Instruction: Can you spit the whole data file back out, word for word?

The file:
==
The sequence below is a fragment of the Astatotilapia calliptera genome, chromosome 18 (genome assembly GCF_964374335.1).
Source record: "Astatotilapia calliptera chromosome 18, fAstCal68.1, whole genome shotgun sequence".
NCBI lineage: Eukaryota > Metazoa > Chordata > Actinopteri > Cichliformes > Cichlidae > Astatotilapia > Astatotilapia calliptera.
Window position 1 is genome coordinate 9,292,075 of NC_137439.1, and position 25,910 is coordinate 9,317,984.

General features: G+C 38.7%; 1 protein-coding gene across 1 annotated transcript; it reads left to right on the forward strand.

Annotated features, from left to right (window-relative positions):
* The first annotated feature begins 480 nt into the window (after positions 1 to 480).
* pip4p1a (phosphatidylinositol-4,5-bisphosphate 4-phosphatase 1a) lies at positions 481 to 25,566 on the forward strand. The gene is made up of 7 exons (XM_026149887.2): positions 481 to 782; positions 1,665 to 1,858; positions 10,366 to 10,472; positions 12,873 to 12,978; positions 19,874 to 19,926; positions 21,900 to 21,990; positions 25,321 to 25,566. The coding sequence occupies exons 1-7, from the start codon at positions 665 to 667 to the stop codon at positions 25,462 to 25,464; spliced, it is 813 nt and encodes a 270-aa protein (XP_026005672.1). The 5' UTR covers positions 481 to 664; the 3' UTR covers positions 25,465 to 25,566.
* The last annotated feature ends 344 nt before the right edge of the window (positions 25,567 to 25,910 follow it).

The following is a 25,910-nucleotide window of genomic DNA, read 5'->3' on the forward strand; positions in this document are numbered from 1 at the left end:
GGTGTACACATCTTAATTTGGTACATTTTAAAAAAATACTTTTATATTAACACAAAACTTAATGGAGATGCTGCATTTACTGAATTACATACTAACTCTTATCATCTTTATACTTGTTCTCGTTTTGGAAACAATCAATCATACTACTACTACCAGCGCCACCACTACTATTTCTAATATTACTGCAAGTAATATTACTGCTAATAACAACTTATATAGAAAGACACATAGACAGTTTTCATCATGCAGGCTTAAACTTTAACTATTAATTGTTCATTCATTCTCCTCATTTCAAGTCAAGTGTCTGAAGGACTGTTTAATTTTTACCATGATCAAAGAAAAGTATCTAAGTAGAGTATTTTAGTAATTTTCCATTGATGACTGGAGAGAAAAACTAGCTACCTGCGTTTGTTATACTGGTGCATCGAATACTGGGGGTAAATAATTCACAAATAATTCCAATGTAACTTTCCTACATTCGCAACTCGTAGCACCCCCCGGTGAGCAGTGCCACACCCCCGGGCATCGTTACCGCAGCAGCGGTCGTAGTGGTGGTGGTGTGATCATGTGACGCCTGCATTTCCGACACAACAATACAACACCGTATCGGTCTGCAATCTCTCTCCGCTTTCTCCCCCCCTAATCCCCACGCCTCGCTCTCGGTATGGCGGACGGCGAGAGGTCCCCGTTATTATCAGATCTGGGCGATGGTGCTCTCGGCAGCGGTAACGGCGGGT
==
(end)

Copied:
The sequence below is a fragment of the Astatotilapia calliptera genome, chromosome 18 (genome assembly GCF_964374335.1).
Source record: "Astatotilapia calliptera chromosome 18, fAstCal68.1, whole genome shotgun sequence".
NCBI lineage: Eukaryota > Metazoa > Chordata > Actinopteri > Cichliformes > Cichlidae > Astatotilapia > Astatotilapia calliptera.
Window position 1 is genome coordinate 9,292,075 of NC_137439.1, and position 25,910 is coordinate 9,317,984.

General features: G+C 38.7%; 1 protein-coding gene across 1 annotated transcript; it reads left to right on the forward strand.

Annotated features, from left to right (window-relative positions):
* The first annotated feature begins 480 nt into the window (after positions 1 to 480).
* pip4p1a (phosphatidylinositol-4,5-bisphosphate 4-phosphatase 1a) lies at positions 481 to 25,566 on the forward strand. The gene is made up of 7 exons (XM_026149887.2): positions 481 to 782; positions 1,665 to 1,858; positions 10,366 to 10,472; positions 12,873 to 12,978; positions 19,874 to 19,926; positions 21,900 to 21,990; positions 25,321 to 25,566. The coding sequence occupies exons 1-7, from the start codon at positions 665 to 667 to the stop codon at positions 25,462 to 25,464; spliced, it is 813 nt and encodes a 270-aa protein (XP_026005672.1). The 5' UTR covers positions 481 to 664; the 3' UTR covers positions 25,465 to 25,566.
* The last annotated feature ends 344 nt before the right edge of the window (positions 25,567 to 25,910 follow it).

The following is a 25,910-nucleotide window of genomic DNA, read 5'->3' on the forward strand; positions in this document are numbered from 1 at the left end:
GGTGTACACATCTTAATTTGGTACATTTTAAAAAAATACTTTTATATTAACACAAAACTTAATGGAGATGCTGCATTTACTGAATTACATACTAACTCTTATCATCTTTATACTTGTTCTCGTTTTGGAAACAATCAATCATACTACTACTACCAGCGCCACCACTACTATTTCTAATATTACTGCAAGTAATATTACTGCTAATAACAACTTATATAGAAAGACACATAGACAGTTTTCATCATGCAGGCTTAAACTTTAACTATTAATTGTTCATTCATTCTCCTCATTTCAAGTCAAGTGTCTGAAGGACTGTTTAATTTTTACCATGATCAAAGAAAAGTATCTAAGTAGAGTATTTTAGTAATTTTCCATTGATGACTGGAGAGAAAAACTAGCTACCTGCGTTTGTTATACTGGTGCATCGAATACTGGGGGTAAATAATTCACAAATAATTCCAATGTAACTTTCCTACATTCGCAACTCGTAGCACCCCCCGGTGAGCAGTGCCACACCCCCGGGCATCGTTACCGCAGCAGCGGTCGTAGTGGTGGTGGTGTGATCATGTGACGCCTGCATTTCCGACACAACAATACAACACCGTATCGGTCTGCAATCTCTCTCCGCTTTCTCCCCCCCTAATCCCCACGCCTCGCTCTCGGTATGGCGGACGGCGAGAGGTCCCCGTTATTATCAGATCTGGGCGATGGTGCTCTCGGCAGCGGTAACGGCGGGT